Choosing the choosiest choice

I am currently shopping for a new laser as a Christmas present from the department to myself. My existing laser was purchased in 1996 and is currently held together by wishes, string and probably fear – thanks to the threats I give it almost daily. For those not trained in physics, lasers held together by string are not good lasers. Lasers ideally need to be held together with expensive laser-certified string.

In the main, we’ve tried to patch it up and keep it alive through all of its near-death breakdowns –  with quite a bit of success. When it’s really broken, we have to ring the technician who is the only person in the world now able to repair the system. If something happens to Bob, the Laser Whisperer, then our laser is in big trouble.

So after some scrounging around (and a little bit of begging) we have scraped the money together to buy ourselves a nice new one. Well, new one at least. So this means two things. Firstly, I have to invite sales people into my lab – which is a quick way to get an inbox full of e-mails with the subject “Just checking…” and “Any progress?” and secondly, it’s a brilliant way to end up utterly confused.

Apple has a great sales model. They have 3 basic computer types with very little customisation. Want a laptop? Yup, here you go, here’s one design, like it or get out. It’s a strangely abusive customer model but their finances show rather well how much customers seem to like a bit of abuse. Sadly however, it’s not a model that works in research as there are so many different requirements. Which is why I have 5 lasers to choose from with a whopping 15 different specifications. Each with their own pros and cons.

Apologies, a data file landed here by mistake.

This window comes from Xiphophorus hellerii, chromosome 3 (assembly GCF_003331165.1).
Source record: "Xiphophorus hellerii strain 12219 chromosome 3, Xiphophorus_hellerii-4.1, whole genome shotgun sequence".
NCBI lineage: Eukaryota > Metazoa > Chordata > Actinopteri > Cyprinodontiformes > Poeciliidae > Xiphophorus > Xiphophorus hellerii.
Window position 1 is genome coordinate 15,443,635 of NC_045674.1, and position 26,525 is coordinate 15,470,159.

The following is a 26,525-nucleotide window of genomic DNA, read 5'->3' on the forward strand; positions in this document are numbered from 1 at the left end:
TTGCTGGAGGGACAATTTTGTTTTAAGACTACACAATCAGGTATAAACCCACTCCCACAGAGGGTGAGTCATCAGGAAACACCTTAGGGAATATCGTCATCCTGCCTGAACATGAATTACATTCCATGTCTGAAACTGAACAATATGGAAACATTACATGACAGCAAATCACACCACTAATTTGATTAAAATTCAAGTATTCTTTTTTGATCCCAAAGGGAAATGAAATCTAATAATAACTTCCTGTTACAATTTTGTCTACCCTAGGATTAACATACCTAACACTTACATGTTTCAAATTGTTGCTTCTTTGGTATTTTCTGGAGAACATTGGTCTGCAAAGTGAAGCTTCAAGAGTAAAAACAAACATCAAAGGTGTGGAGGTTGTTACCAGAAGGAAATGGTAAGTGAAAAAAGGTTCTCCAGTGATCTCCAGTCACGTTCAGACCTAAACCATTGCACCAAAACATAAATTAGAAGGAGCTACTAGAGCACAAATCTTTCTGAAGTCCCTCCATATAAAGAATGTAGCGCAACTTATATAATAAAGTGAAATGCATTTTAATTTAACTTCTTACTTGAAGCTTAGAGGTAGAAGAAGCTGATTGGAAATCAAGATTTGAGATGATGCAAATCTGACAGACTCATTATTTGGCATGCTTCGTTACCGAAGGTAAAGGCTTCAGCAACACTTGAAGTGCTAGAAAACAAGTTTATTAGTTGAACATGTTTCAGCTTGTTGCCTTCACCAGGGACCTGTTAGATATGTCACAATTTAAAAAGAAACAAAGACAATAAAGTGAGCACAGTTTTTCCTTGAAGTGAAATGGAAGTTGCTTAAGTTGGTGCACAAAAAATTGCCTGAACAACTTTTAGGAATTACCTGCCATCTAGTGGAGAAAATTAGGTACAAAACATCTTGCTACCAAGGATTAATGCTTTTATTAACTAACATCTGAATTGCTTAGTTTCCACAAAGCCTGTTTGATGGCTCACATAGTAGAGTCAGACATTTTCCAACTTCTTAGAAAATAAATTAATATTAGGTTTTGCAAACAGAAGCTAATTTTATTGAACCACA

And this isn’t a laser specific problem. No matter what big bit of scientific equipment you buy there are a bazillion different options, all of which have a variety of baring on your experiment. Many of which aren’t even all that obvious until you know about them – where upon you suddenly start thinking that it might be THE most important feature, despite never having it before and ever having heard of it.

For the last 19 years we’ve been happy with one laser with one set of specifications and have managed to make it do everything we’ve ever needed. But now we are faced with a plethora of new choices and options that may or may not open our work up to a whole field of science previously un-explored.

Although, as we’ve never had any of those extra options we really don’t know if it’ll do that. Inevitably, at the end of the whole choosing process, we’ll get a new laser with all new fancy bits, only to use the fancy extras and realise that we needed the other laser, slightly different to the specs we now have. Murphy’s Law is alive and well in labs, and especially applied to things you spend £50,000 on.

Purchasing venn diagram

So I implore manufacturers – please, please, please don’t build 300 different varities of the same kit. I’m not going to buy 3 slightly different lasers, spectrophotometers or stages for my range of experiments. Instead, please work harder to make the kit more flexible and save me the inevitable venn diagram headache of trying to find the perfect system. I’d even pay extra for the same system but with a more dynamic range of various settings and features compared to a cheaper narrow range system. iLaser and iLaser Pro are surely all we need, right?

 

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